Additional funds were also provided to enhance the performance of students, which, Mr. Angara said, worsened during the pandemic. According to the World Bank, learning poverty in the Philippines has become severe, with 90% of 10-year-old students unable to read or understand a simple story or text.
Funds were set aside to upgrade teacher training, to fill vacant teaching and non-teaching positions, and to ensure availability of textbooks and instructional materials.
“The return to face-to-face classes is among the clearest signs that the return to normalcy is near,” the senator said. “But this should not mean a reversion to complacency.”
Some funding for the Department of Transportation (DoTr) was realigned to support the social support component of the Public Utility Vehicle (PUV) modernization program.
“This includes such initiatives as the DoTr-TESDA Tsuper Iskolar Program and the DoTR-DoLE EnTSUPERneur Program —where affected PUV drivers can learn new skills,” Mr. Angara said.
The bill supports the development and rehabilitation of various airports, the enhancement of safety within the maritime sector, and the continued improvement of the railway system.
Funding was increased for the Network Development Program of the Department of Public Works and Highways (DPWH). The bridge-building and improvement program will also receive significant funding, as well priority road projects under the convergence and special support program.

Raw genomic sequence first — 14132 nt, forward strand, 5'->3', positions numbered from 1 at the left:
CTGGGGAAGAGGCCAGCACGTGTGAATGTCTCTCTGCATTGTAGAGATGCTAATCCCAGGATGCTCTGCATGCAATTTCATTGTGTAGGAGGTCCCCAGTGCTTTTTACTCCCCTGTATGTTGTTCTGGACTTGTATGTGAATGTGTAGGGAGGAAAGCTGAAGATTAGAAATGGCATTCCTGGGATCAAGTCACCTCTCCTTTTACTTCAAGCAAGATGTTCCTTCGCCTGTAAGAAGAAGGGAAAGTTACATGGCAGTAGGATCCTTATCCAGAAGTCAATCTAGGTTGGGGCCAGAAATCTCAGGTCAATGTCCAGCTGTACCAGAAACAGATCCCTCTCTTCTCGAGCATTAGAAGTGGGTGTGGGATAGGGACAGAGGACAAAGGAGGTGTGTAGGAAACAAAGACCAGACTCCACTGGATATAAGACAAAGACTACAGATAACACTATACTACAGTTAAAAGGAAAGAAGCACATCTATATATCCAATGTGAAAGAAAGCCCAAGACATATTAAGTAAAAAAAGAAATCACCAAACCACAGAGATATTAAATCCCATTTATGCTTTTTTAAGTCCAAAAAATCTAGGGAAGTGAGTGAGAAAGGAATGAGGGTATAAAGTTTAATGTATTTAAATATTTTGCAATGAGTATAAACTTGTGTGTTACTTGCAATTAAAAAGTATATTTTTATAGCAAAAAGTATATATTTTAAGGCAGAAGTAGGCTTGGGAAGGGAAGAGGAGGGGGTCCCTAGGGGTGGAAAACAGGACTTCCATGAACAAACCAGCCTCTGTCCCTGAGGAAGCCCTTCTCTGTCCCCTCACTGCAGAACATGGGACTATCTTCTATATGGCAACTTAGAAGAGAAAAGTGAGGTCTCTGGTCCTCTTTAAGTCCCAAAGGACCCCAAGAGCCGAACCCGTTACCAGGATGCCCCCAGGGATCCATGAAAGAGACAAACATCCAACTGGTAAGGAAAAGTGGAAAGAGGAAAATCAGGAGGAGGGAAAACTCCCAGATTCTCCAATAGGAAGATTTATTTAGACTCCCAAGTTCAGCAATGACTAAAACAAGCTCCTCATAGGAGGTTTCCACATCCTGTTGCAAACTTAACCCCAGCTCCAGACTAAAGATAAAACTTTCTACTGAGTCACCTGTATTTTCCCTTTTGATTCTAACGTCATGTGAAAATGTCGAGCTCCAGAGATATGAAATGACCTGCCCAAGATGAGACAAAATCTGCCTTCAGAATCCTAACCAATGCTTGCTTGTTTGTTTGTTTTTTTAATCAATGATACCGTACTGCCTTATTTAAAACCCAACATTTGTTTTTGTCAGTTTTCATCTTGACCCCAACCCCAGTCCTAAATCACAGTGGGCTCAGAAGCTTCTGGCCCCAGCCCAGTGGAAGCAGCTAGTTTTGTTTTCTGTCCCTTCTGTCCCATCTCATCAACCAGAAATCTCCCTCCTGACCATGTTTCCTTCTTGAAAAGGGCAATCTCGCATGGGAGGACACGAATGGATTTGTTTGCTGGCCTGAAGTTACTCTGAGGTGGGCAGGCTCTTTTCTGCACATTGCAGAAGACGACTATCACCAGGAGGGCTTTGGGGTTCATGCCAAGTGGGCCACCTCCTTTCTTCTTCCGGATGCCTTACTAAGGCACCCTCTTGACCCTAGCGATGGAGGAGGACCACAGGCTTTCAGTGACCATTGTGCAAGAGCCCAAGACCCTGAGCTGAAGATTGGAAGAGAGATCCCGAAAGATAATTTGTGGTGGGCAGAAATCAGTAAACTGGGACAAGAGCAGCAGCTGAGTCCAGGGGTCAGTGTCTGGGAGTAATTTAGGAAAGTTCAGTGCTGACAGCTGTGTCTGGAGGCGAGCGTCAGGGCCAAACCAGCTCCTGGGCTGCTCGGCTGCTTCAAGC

Funding was provided for the operations of various Department of Health regional hospitals, specialty hospitals, several health centers and other programs.
The committee also greenlit funding to increase the carrying capacity of state university medical colleges, support state universities seeking to introduce medical programs, and finance medical scholarships.
All state universities and colleges will also receive additional funding for research and innovation programs.
“We also support the digital transformation proposal of our government so that it can provide services to the people faster and more effectively,” Mr. Angara said.
He noted funding for the Department of Information and Communications Technology’s (DICT) programs to digitize government transactions via the eGovernment Program, the Integrated Business Permits and Licensing System, and the National Government Data Center Infrastructure Project.
Funds were also allocated to the National Broadband Plan and the Free Internet Access Program.
A special provision also allows the DICT to offer incentives to local government unit community service providers to develop and finance the last-mile connection of schools, resettlement sites, transport hubs, and other public spaces.
Mr. Angara said the National Economic and Development Authority will also be receiving “significantly more funding this coming year” to implement the Philippine Innovation Act.
Mr. Angara said more funding can be expected for the Department of Science and Technology and its agencies, as well as the Philippine Space Agency.
“It is so important to strengthen the economy, and the budget is an instrument to achieve it, so that its vitality generates employment and taxes,” Mr. Angara said. “All of the above call for smart budgeting, where nothing is wasted or delayed, in budget execution, when the hope and promise these appropriations bring are waylaid by procurement anomalies.”